Forbes: Are you interested in other financial companies or is Citi enough for you?
No, no, I mean, we're invested in Citi right now because we are diversified geographically and by industry. So we're happy with Citibank right now and, you know, the average right now is 3.25, so there's the potential for this thing to grow too, and hopefully double and triple in the coming two, three, or four years, provided that the new management, headed by Vikram, delivers on its plan.
Forbes: It seems a number of sovereign wealth funds invested in other banks are remembering how well you did 20 years ago. Do they still have the same faith that you have that these things can be turned around?
Well, it depends. For example, the Singapore wealth fund has sold half its stake, and they are back now to 5% in Citigroup. Kuwait, for example, they have exited the investment in Citi. And some other sovereign funds, they are still remaining with some British banks that they invested in during the crisis, but some of them exited. So really it varies depending on their internal situation.
You have some holdings in media companies, which obviously interests us. And how do you see the media world now? You have News Corp. and you also have a very large company in your region?
Exactly, yes. You know, we are the second biggest shareholder after the Murdoch family in News Corp, and we have smaller stakes in Disney and Time Warner and we are partners with Disney and Euro Disney in Paris. And yes, we do have a big media company in the Arab world that covers all the main region, the Middle East, North Africa region.
And we have around 45% of all the movies and we have around 80% of all the music there and we are using technology to advance our causes there. We have some magazine, we have some cafes. So, yes, we're a very dominant force in the music and the movie industry in the Arab world through Rotana.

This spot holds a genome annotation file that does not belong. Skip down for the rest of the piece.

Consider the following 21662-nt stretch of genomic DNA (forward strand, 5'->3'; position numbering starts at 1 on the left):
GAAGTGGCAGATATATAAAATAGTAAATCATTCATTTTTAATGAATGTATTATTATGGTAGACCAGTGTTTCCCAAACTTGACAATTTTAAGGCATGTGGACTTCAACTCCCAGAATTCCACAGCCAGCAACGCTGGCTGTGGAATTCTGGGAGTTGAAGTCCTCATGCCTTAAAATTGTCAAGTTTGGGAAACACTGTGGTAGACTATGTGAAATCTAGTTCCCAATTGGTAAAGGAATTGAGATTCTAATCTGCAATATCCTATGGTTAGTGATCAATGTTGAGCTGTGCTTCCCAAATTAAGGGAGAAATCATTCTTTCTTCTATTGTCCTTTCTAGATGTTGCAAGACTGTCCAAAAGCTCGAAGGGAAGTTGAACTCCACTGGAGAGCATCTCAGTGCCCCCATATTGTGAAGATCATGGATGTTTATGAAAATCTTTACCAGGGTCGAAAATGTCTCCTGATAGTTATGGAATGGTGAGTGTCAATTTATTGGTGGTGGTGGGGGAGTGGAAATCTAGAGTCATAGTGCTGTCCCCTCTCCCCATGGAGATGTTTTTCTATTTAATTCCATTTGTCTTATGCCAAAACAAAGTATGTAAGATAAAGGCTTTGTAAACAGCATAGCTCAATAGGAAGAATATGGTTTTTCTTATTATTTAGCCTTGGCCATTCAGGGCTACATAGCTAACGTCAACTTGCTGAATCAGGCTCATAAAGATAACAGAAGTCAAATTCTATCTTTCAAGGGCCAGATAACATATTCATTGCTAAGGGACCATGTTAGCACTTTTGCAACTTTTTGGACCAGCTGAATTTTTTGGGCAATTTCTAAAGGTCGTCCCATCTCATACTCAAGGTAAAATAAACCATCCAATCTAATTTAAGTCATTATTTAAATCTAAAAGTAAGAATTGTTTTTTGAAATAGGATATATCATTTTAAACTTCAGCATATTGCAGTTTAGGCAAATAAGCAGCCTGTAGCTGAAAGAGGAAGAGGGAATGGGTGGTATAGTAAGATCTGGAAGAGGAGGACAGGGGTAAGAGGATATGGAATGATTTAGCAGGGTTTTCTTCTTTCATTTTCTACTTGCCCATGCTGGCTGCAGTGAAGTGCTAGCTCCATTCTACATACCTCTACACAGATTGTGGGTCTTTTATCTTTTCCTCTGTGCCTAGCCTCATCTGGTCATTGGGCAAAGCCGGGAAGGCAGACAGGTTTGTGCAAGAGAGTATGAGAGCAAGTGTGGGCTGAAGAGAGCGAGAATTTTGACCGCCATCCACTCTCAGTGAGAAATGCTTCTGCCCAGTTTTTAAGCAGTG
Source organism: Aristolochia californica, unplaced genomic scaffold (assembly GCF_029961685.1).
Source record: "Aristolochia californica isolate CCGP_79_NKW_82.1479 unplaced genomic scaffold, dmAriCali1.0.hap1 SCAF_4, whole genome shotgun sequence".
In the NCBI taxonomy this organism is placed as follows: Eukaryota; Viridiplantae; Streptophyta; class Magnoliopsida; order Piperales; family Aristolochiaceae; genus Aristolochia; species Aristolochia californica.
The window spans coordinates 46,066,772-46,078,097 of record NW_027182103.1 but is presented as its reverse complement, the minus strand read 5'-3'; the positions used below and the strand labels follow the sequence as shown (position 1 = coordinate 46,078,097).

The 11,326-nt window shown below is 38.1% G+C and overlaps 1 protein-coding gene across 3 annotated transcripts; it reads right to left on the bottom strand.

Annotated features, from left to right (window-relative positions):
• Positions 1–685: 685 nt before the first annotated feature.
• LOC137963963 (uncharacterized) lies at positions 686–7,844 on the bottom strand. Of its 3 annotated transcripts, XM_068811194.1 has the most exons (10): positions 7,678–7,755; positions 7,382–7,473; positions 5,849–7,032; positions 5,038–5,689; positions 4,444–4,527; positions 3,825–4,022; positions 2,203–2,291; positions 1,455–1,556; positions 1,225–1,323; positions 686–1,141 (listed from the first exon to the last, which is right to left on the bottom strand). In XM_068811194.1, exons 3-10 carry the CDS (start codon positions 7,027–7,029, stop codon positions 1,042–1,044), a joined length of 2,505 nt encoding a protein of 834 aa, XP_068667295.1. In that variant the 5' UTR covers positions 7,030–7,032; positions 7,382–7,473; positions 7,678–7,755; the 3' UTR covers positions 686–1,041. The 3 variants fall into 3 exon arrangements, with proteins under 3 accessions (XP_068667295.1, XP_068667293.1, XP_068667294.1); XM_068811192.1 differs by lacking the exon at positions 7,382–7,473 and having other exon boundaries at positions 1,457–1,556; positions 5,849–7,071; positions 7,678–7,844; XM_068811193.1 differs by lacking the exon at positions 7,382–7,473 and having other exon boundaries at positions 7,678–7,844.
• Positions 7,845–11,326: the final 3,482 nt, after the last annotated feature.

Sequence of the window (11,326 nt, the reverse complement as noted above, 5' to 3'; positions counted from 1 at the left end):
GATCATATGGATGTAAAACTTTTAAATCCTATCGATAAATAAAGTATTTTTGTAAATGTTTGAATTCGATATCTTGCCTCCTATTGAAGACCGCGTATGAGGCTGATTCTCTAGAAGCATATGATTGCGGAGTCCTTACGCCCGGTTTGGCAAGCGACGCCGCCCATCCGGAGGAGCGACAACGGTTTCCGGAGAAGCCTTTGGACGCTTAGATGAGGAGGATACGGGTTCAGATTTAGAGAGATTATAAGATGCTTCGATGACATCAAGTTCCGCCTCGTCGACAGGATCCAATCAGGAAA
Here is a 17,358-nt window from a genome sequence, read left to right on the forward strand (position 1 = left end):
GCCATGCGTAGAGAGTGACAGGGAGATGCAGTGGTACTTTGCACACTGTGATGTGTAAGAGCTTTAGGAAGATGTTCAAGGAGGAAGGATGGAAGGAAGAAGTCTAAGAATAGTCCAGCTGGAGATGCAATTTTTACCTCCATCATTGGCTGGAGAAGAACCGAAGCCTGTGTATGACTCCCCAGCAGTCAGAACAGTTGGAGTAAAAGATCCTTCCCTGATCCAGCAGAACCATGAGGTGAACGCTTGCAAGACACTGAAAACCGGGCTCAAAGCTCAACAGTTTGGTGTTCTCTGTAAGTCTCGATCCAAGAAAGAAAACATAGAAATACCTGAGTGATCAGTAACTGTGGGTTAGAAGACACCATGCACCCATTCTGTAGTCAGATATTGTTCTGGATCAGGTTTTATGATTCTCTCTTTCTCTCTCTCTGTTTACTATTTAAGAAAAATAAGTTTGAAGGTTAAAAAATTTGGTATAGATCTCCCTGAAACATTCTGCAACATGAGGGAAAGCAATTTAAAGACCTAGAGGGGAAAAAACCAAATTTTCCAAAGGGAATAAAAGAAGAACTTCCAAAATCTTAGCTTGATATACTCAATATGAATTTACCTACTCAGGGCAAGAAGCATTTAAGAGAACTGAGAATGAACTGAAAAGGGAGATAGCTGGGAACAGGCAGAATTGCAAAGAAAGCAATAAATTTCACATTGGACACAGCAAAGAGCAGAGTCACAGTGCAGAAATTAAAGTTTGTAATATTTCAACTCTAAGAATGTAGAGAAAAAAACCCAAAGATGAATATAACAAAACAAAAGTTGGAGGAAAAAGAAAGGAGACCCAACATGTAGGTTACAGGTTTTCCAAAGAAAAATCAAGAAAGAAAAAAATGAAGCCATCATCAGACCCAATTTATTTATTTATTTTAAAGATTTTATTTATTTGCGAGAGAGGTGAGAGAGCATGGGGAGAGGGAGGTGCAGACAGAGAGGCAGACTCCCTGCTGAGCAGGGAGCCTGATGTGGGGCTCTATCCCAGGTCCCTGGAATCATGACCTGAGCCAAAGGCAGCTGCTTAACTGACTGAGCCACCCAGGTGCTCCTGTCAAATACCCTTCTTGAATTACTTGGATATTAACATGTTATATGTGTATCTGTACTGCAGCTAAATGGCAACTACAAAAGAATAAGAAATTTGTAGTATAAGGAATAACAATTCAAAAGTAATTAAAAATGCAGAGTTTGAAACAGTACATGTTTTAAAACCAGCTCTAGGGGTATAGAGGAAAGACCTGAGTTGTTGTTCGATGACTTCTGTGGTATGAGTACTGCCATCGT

So what do you see ahead for media companies in the West? They've gone through a very difficult time, like some of the banks have.
Bin Talal: Yes, but we're seeing now, they're coming back very strongly. And I just met with Mr. Murdoch yesterday, and he was very bullish about the future, the near future growth of News Corp. And you know, their one movie, as an example, Avatar, is going to gross more than $2 billion within two months. So and it is going to go to the bottom line, hundreds of million dollars. So, one movie, look what could happen, what it could do to one company. So News Corp really is the only really global company that's available in the five continents. And my alliance with them has been there since more than, you know, two decades.
Are there any other media companies you want to make new investments in?
Bin Talal: No, I think right now I have a very strong presence in the Middle East through Rotana, and I have some business in the United States, and the globe, Europe, through my alliance with Mr. Murdoch and News Corp. And there are some more small assets here and there, but I think at this stage now, I mean, the investments in these companies, around $3, $4 billion. So we are very happy with that.
Click on the picture below to go to www.forbes.com to watch the interview video and transcript in full length. The Prince is very knowledgeable about what is going on around the world in the business world. His hand-on experience in the banking and real estate industry makes this interview very worthy the while.